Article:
I was talking to the drummer Charles Hayward from This Heat about this the other day while we were soundchecking for an Oscilanz gig. He has a similar problem with people still thinking that you are “just” hitting the drums, which is a basic instrument, or blowing the recorder. The problem is that because everyone has an understanding of the drum or the recorder it seems like there are no mysteries. Getting a sound or noise out of something is very different to creating music of any depth. I love the sounds of the recorder but, as with any instrument, it’s a matter of taste. I don’t go in for loads of vibrato. I try to explore the different tones and harmonics that appear when playing two at once and I like developing my own sound and adding it to the recorder legacy that has been forged from its time as an incredibly important virtuoso instrument, with concertos by the likes of Vivaldi on a par with his Four Seasons for violin and string orchestra.

What’s your opinion of nu-folk and have you ever been tempted to give your music a contemporary flavour?
I find a lot of nu-folk very naff and twee, though to be honest I’m not that up on who or what it is, so probably don’t even listen to nu-folk! I like earthy, gritty and textural music, so anything which has a bit of bite, an edge or something which feels real and honest and alive. My idea of giving my music a contemporary flavour is probably by doing what I’m doing and collaborating with excellent musicians like my experimental fiddle duo with André Bosman, the Oscilanz trio with trombonist and electronic musician Ralph Cumbers (Bass Clef) and drummer Charles Hayward (This Heat), and my new project with the contemporary and experimental cellist Oliver Coates. I would rather listen to an unaccompanied traditional musician or singer or improviser than a cleaned-up folk song. I need a challenge – music with energy and depth. Some of my favourite musicians are the ones who push what they are doing. I particularly love the playing of North East-based harpist Rhodri Davies and singer-guitarist Richard Dawson, as well as the saxophonist Colin Stetson. If you mean would I play with a drum kit or electronics, then yes, I would and I do, but just not in the conventional sense. I also play masses of traditional tunes on the fiddle and am constantly learning new styles from the UK and Europe. It all feeds in to my own music.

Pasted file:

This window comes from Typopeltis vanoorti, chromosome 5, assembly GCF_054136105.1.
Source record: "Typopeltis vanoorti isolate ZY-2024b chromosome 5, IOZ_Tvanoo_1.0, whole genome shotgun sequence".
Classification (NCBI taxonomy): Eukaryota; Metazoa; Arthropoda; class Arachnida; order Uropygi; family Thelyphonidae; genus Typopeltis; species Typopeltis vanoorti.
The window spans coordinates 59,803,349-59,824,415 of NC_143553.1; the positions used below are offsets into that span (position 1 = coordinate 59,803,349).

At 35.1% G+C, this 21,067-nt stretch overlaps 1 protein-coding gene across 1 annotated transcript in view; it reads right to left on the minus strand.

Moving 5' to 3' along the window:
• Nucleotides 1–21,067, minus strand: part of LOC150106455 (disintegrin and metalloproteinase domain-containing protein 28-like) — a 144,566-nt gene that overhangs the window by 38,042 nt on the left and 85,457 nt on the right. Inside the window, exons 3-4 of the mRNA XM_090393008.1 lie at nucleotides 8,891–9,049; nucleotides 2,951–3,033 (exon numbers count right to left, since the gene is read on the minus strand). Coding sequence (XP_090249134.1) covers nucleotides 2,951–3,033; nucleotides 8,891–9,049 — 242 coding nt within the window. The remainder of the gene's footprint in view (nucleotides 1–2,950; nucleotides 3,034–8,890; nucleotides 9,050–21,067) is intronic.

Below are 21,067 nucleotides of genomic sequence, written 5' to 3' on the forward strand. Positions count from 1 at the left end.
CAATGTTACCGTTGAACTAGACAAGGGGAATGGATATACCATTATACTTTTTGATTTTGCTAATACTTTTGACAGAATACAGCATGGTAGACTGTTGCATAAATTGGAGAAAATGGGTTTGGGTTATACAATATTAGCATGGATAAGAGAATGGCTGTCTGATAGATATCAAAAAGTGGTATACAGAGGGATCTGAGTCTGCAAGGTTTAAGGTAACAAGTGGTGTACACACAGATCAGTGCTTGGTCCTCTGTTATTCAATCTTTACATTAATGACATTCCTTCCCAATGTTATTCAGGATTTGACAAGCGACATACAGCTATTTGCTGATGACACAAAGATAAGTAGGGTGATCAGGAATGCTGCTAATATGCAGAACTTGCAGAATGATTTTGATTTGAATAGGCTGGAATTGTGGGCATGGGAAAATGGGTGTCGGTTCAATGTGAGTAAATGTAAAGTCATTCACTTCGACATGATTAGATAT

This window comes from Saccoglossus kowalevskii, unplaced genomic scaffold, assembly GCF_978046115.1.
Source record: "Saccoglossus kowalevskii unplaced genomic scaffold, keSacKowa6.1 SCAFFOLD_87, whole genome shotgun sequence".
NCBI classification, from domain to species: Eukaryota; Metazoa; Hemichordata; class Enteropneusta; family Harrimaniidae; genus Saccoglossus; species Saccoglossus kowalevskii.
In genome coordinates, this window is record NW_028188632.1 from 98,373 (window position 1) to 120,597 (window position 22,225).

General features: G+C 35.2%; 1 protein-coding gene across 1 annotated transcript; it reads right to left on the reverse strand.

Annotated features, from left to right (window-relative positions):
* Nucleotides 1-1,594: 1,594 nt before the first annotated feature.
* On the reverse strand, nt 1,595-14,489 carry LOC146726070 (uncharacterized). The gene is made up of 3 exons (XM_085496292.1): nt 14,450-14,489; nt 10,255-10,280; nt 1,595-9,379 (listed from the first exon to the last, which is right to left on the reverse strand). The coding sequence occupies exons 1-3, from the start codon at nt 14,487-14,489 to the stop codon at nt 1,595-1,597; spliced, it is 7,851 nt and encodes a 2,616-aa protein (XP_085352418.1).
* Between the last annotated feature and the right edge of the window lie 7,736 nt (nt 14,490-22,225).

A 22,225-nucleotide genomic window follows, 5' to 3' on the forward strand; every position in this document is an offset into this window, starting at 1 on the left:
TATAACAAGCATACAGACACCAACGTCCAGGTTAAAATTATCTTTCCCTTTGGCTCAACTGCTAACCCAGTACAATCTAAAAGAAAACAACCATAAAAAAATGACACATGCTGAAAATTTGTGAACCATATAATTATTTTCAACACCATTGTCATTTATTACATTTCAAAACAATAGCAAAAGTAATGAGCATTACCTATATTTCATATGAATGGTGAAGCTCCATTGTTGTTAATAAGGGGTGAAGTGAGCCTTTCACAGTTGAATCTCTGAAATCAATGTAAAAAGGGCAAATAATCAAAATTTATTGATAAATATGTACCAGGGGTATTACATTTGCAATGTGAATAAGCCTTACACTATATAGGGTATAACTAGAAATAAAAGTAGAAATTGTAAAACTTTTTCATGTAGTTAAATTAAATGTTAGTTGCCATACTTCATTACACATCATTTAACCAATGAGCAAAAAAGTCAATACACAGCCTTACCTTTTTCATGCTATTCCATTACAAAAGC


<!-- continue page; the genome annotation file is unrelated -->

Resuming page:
Antonia Charlesworth